trailer
film profile
]
, the second film by Agustí Vila — went on to have a strong festival career.

Aude Hesbert (Paris Cinema)
When we started the festival eight years ago we didn't have a competition but we launched one four years ago. A competition gives a festival a soul. You really make a strong choice in the selection and you fight for those choices. You invite the director and you help the film to find a place on the small market of independent cinema. The main award for us is really the Audience Award, because it's really helpful for the distribution company to have a premiere with a real audience.

What role do you play in helping filmmakers realize their projects?

Kim Dong-ho (Pusan Film Festival)
We have three different projects: Through our Pusan Promotion Plan we select annually 24 to 30 Asian film projects which can then meet co-producers at Pusan. Another project is the Asian Film Academy, which offers three-week workshops for first-time Asian directors. This year two of them attended Cannes Film Festival. Then there is the Asian Cinema Fund, which supports pre-production and post-production of Asian films.

Mirsad Purivatra (Sarajevo Film Festival)
Our Cinelink co-production market has helped such projects as this year's Berlinale winners Semih Kaplanoglu's Honey [+see also:
film review
trailer
interview: Semih Kaplanoglu
film profile
]
and Florian Serban's If I Want to Whistle, I Whistle [+see also:
film review
trailer
interview: Ada Condeescu
film profile
]
. We've have also had many Cinelink films in Cannes. We also developed, with Berlin, the Sarajevo Talent Campus for regional talents. And two years ago we started helping young filmmakers from the region produce short films.

Aude Hesbert (Paris Cinema)
Through our co-production platform, Paris Project, we annually host 10 to 15 foreign directors and producers and organize meetings for them with sales agents, distribution companies and production companies. Most of them can find partners in Paris because this is where the industry lives. Then we see them circulating around the world. For instance, this year I was so happy to see two Thai films in Pusan that had been in Paris Project.

How does the size of your host city affect your festival?

Mikel Olaciregui (San Sebastian)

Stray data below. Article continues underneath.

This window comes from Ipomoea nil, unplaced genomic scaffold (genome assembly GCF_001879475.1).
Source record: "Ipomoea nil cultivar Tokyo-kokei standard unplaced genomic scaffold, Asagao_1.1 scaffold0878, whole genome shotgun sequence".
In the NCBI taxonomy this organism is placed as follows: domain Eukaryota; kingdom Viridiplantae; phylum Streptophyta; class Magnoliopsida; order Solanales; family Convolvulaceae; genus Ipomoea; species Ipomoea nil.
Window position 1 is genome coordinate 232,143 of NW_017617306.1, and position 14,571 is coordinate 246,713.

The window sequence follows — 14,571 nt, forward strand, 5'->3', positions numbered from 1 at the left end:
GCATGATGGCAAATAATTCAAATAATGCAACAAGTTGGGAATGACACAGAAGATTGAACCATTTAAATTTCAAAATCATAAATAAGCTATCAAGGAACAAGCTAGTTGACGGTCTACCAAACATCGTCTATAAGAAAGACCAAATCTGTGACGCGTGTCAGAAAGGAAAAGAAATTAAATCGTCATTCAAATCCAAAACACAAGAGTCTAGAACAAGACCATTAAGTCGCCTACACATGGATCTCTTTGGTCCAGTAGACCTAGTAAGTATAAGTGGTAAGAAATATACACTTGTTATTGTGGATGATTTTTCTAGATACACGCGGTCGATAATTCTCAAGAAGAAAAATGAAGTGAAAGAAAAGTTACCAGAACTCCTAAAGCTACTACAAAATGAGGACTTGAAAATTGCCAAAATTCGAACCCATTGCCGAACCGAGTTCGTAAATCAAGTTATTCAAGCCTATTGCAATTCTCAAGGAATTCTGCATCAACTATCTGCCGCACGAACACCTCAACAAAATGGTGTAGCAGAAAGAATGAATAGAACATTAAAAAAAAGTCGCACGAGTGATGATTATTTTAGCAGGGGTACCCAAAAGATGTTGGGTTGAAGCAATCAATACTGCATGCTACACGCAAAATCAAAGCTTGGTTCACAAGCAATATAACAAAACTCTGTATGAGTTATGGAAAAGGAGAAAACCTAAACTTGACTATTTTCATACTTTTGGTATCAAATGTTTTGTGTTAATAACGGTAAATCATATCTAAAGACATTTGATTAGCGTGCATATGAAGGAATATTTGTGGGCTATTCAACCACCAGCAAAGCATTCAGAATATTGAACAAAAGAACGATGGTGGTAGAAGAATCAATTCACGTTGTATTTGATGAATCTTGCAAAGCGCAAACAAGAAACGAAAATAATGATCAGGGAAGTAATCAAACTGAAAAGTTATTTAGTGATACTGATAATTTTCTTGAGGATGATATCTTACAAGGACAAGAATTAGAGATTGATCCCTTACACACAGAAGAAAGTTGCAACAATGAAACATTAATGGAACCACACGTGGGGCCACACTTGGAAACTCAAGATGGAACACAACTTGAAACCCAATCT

San Sebastian is a small town, which makes it easier industry professionals, the media and the filmmakers meet each other. It's important for festivals to remain human-sized. Festivals have a big responsibility toward producers, who want media coverage and the opportunity to make sales and find distributors. So small festivals have advantages for the industry. And if a festival is not useful for the industry, it has no future.

Aude Hesbert (Paris Cinema)
There are 400 films screened every day all over Paris, and France already has Cannes, so we really have to fight for our audiences. When you are in Paris you can do millions of things. It was very difficult to bring the festival to life in the beginning. The festival it was spread all over the city. The audience couldn't feel our identity. So we strengthened the programming and decreased the number of venues.

Kim Dong-ho (Pusan)
The population of Pusan is 3.6 million. We couldn't succeed in Seoul, for example, where there are more than 12 million people. But Pusan is not too big and not too small. Most important is what our festival has contributed to the city. Before Pusan was a cultural wasteland. There were no international culture events in Pusan and most cultural events that tried there failed. So with the success of our film festival, the city of Pusan is becoming a cultural city.

Mirsad Purivatra (Sarajevo)
Suffice it to say that people in Sarajevo, in Bosnia and in the region plan their summer holidays according to our dates. Everyone comes to Sarajevo. It's fantastic to see the town awake practically 24 hours a day and the economic effect. All the hotels are booked. All the restaurants are booked. There's now a summer music festival during Sarajevo Film Festival. We have a wine festival. We have a book festival. Everyone is trying to find a place during the festival.

Theodore Schwinke